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http://www.eurekaselect.com/150667/article
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http://dx.doi.org/10.2174/1573404813666170306163448DOI Listing
http://www.ncbi.nlm.nih.gov/pmc/articles/PMC5925869PMC
June 2018
8 Reads

Bladder Injury During Cesarean Delivery.

Curr Womens Health Rev 2013 May;9(2):70-76

Womack Army Medical Center, Department of Obstetrics and Gynecology, 2817 Reilly Road, Fort Bragg, NC 28307, USA.

Cesarean section is the most common surgery performed in the United States with over 30% of deliveries occurring via this route. This number is likely to increase given decreasing rates of vaginal birth after cesarean section (VBAC) and primary cesarean delivery on maternal request, which carries the inherent risk for intraoperative complications. Urologic injury is the most common injury at the time of either obstetric or gynecologic surgery, with the bladder being the most frequent organ damaged. Read More

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http://dx.doi.org/10.2174/157340480902140102151729DOI Listing
http://www.ncbi.nlm.nih.gov/pmc/articles/PMC4033551PMC
May 2013
9 Reads

Infertility, Pregnancy Loss and Adverse Birth Outcomes in Relation to Maternal Secondhand Tobacco Smoke Exposure.

Curr Womens Health Rev 2013 Feb;9(1):41-49

Department of Environmental Health Sciences, University of Michigan School of Public Health, Ann Arbor, MI, 48109, USA.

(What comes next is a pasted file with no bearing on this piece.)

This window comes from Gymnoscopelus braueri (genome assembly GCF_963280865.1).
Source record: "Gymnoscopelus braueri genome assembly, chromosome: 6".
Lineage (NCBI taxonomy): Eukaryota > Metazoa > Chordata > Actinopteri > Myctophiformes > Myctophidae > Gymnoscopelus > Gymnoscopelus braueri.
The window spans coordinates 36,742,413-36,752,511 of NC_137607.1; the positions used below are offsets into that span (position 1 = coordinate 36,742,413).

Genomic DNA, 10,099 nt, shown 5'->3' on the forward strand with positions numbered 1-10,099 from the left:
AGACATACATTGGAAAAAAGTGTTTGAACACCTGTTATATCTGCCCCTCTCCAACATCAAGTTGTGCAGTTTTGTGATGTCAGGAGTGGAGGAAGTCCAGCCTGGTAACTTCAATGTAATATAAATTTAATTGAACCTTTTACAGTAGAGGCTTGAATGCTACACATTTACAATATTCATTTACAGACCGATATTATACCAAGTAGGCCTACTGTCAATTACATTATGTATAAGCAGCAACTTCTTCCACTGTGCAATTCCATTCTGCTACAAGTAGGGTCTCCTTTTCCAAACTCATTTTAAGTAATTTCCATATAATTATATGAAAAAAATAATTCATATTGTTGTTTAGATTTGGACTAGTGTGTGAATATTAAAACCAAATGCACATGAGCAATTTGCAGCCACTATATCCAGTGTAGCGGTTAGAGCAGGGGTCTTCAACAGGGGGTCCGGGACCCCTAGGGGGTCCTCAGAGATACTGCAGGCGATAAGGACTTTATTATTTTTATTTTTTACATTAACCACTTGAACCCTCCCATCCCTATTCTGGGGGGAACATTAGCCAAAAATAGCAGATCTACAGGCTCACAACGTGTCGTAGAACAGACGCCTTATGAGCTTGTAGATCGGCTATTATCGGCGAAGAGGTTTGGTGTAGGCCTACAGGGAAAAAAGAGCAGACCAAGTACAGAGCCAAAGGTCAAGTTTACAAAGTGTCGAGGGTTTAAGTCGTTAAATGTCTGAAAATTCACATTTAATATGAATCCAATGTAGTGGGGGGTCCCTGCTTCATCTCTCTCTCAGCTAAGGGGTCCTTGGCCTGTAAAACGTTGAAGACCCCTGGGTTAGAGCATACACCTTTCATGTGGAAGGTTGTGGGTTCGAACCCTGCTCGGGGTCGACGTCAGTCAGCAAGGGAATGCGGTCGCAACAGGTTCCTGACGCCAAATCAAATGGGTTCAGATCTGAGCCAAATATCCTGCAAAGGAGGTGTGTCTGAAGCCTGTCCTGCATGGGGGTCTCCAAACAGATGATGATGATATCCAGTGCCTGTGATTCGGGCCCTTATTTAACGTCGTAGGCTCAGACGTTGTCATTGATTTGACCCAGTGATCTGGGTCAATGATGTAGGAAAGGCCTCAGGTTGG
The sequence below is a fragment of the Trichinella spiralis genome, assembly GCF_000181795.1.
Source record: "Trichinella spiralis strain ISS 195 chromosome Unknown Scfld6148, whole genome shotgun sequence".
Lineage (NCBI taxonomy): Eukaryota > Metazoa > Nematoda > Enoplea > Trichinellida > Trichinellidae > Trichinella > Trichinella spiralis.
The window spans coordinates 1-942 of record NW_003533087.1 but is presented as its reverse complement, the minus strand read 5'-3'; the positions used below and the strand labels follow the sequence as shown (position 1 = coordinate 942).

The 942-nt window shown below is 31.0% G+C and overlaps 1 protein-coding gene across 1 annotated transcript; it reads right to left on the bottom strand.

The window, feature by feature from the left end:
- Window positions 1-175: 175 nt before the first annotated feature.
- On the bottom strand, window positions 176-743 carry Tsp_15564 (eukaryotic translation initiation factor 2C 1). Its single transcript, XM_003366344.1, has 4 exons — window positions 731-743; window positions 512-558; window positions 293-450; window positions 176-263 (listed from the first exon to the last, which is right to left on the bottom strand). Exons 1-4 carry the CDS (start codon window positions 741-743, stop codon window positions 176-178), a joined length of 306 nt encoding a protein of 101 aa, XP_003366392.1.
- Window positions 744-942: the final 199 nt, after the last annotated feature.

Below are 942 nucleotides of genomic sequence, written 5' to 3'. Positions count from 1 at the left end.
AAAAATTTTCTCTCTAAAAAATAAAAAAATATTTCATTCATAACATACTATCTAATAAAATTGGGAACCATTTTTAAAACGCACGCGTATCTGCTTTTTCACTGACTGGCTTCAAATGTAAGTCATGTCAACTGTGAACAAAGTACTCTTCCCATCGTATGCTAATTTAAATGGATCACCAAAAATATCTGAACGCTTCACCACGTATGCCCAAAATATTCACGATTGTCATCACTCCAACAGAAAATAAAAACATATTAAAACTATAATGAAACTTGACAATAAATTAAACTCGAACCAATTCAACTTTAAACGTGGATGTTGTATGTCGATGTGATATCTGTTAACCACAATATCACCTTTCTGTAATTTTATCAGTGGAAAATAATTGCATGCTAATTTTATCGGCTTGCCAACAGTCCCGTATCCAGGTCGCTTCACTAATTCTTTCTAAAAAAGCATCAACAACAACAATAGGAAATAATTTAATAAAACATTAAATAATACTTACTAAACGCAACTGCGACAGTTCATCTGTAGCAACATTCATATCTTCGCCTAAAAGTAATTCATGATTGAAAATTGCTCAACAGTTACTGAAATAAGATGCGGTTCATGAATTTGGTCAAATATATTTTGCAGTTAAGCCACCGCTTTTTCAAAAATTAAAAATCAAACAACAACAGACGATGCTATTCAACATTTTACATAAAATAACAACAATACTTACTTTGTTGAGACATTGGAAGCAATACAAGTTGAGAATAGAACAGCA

A substantial proportion of the etiology involved in female infertility and adverse pregnancy outcomes remains idiopathic. Recent scientific research has suggested a role for environmental factors in these conditions. Secondhand tobacco smoke (STS) contains a number of known or suspected reproductive toxins, and human exposure to STS is prevalent worldwide. Read More

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http://www.ncbi.nlm.nih.gov/pmc/articles/PMC3718565PMC
February 2013
16 Reads

Lynch Syndrome: Awareness among Medical Students at a United States Medical School.

Curr Womens Health Rev 2012 Aug;8(3):242-247

Department of Obstetrics and Gynecology, New York Presbyterian Hospital, Weill Cornell Medical Center, New York, New York 10065, USA.

INTRODUCTION: Lynch syndrome was first described in the 1950s however until recently it was rarely included in medical school curricula. As a result, many practicing physicians have limited exposure, potentially contributing to significant under diagnosis. As identification of Lynch syndrome prior to malignancy allows for intensified screening, prophylactic surgery and improved patient outcomes, all physicians should be aware of the characteristics of affected families. Read More

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http://dx.doi.org/10.2174/157340412803760667DOI Listing
http://www.ncbi.nlm.nih.gov/pmc/articles/PMC3537120PMC
August 2012
14 Reads

Antidepressant Use During Breastfeeding.